Dr Rachel Jenkins was panicking, there was no way out of this. She thought of Ben, still an hour away, she heard the men running down the corridor. Her hands trembled as she drew the sample into the syringe. As the men burst through the door she plunged the syringe into her arm. Then she ran. She ran through the lab, down corridor after corridor, and into the cryogenic chamber. She sealed the door shut. Breathing heavily she turned to face the man watching her through the small glass window. The valves on the chamber let out their familiar hiss, the man at the window smirked at Rachel as he disappeared from view. She began to tremble as the cold set in around her, she took a pen from her pocket and began to write.
It had all began early Tuesday morning, just a week ago, when the Northumbrian Police Force had raided a drugs den. That’s where they found her; Lana, and her mother Sarah. Sarah had been missing from her family for some time, not more than twenty-one years old, abuse had driven her far from home. Now, she was here, barely clinging on; her body drug addled, in a building wrecked with disease and damp. While her baby daughter, Lana, thrived.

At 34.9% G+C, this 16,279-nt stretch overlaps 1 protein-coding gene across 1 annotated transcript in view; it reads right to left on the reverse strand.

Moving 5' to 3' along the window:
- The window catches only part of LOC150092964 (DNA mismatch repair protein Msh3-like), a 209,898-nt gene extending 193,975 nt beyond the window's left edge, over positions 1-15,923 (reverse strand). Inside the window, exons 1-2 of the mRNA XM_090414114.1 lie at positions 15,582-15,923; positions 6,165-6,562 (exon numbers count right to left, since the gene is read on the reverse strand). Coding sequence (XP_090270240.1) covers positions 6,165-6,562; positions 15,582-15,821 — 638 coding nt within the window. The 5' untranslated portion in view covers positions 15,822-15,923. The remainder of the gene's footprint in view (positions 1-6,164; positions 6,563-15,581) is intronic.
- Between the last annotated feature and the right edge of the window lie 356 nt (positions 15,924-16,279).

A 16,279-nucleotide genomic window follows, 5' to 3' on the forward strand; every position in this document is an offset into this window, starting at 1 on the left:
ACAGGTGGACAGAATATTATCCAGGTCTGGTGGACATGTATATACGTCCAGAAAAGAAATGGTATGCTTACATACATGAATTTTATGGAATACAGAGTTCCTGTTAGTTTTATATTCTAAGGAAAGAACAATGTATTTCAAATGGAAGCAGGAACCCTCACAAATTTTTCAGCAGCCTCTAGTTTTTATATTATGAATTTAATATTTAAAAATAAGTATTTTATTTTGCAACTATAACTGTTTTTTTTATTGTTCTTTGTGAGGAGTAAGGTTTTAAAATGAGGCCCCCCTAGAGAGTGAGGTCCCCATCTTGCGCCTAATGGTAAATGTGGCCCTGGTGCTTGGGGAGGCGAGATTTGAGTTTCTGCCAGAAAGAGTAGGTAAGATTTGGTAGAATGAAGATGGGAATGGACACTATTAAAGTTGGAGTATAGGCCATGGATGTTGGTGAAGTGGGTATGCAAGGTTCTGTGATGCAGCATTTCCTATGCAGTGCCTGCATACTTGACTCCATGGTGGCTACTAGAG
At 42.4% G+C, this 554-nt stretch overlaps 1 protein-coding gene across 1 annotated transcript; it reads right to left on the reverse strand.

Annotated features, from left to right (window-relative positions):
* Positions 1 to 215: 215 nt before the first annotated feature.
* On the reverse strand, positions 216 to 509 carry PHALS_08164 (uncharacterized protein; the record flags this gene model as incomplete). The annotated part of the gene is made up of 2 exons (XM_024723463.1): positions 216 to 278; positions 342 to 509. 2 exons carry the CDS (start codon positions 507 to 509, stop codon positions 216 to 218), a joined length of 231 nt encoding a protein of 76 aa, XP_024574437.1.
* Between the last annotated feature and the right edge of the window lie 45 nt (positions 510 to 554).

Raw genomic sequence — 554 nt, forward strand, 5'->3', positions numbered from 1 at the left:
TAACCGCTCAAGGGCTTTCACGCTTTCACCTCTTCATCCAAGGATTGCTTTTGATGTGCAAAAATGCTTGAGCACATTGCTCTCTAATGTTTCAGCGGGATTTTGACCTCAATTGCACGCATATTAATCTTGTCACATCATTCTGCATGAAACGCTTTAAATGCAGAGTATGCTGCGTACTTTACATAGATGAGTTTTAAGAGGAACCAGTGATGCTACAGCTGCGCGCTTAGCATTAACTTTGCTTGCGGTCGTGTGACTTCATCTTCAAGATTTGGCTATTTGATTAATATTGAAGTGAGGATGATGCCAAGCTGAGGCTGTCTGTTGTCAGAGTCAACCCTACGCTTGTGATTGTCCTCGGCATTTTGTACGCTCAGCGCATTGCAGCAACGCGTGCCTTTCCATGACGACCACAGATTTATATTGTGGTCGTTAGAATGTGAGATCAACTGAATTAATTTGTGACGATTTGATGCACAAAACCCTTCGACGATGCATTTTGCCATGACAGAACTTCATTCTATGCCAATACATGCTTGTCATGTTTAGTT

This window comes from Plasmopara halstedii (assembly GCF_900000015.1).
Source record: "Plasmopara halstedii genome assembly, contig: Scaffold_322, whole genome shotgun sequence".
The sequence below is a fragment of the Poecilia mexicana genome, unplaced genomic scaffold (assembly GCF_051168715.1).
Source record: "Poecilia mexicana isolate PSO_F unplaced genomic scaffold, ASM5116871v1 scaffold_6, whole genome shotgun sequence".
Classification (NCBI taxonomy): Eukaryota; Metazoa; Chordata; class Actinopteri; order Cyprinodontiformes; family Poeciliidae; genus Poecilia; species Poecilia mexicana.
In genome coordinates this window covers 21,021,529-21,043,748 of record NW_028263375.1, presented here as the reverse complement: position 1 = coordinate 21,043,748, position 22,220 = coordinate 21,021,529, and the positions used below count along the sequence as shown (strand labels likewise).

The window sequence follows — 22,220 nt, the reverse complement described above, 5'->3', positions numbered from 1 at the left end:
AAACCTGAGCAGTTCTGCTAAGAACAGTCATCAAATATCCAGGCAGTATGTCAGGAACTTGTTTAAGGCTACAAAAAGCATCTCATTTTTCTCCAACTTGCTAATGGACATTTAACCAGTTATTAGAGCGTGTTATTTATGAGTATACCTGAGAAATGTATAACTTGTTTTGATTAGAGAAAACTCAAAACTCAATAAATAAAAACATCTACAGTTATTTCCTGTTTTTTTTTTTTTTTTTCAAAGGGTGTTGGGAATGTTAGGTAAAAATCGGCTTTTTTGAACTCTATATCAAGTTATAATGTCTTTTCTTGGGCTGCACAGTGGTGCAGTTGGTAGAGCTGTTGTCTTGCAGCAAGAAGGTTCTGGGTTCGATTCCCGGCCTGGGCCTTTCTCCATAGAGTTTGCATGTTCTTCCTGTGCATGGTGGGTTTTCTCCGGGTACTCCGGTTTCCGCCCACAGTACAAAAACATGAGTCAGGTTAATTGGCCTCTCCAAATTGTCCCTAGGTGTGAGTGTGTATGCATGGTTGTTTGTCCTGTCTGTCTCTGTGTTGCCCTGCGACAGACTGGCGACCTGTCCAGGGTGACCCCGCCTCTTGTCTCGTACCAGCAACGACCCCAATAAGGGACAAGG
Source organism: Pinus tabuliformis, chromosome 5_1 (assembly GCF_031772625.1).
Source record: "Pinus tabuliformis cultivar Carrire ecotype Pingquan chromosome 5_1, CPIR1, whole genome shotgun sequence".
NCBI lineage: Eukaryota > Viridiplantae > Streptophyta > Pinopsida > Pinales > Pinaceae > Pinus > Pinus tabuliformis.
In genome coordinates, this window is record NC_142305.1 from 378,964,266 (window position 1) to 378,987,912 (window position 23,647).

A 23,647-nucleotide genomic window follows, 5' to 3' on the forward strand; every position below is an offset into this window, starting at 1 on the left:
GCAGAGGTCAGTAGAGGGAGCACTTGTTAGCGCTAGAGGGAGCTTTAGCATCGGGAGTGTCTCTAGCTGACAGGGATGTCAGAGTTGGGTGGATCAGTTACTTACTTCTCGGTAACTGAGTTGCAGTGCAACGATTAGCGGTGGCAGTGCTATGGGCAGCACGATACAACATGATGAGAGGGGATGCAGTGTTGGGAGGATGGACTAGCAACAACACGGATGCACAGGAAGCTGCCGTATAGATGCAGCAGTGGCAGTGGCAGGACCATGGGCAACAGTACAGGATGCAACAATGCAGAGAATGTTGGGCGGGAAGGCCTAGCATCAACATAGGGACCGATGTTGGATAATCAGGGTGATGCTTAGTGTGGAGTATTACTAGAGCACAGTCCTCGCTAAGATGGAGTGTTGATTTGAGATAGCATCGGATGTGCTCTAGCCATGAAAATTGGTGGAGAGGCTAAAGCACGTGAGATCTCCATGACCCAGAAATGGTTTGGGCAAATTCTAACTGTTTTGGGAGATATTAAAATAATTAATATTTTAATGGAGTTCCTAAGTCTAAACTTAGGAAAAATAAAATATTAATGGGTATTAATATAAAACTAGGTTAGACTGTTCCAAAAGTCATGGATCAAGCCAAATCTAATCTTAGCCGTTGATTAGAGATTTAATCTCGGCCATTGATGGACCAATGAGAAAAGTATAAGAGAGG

Social workers tried their best to find a fault with Sarah, with Lana, but despite Sarah’s poor health they could find no reason to separate them. They were placed in a home, that’s when Lana fell ill. Blood tests were carried out, and scenarios thought through. It was Sarah who worked out that whatever had been in the barely usable baby milk bottles at the den, had kept Lana strong and healthy. At a loss of what to do, the police agreed to test what bottles they could find.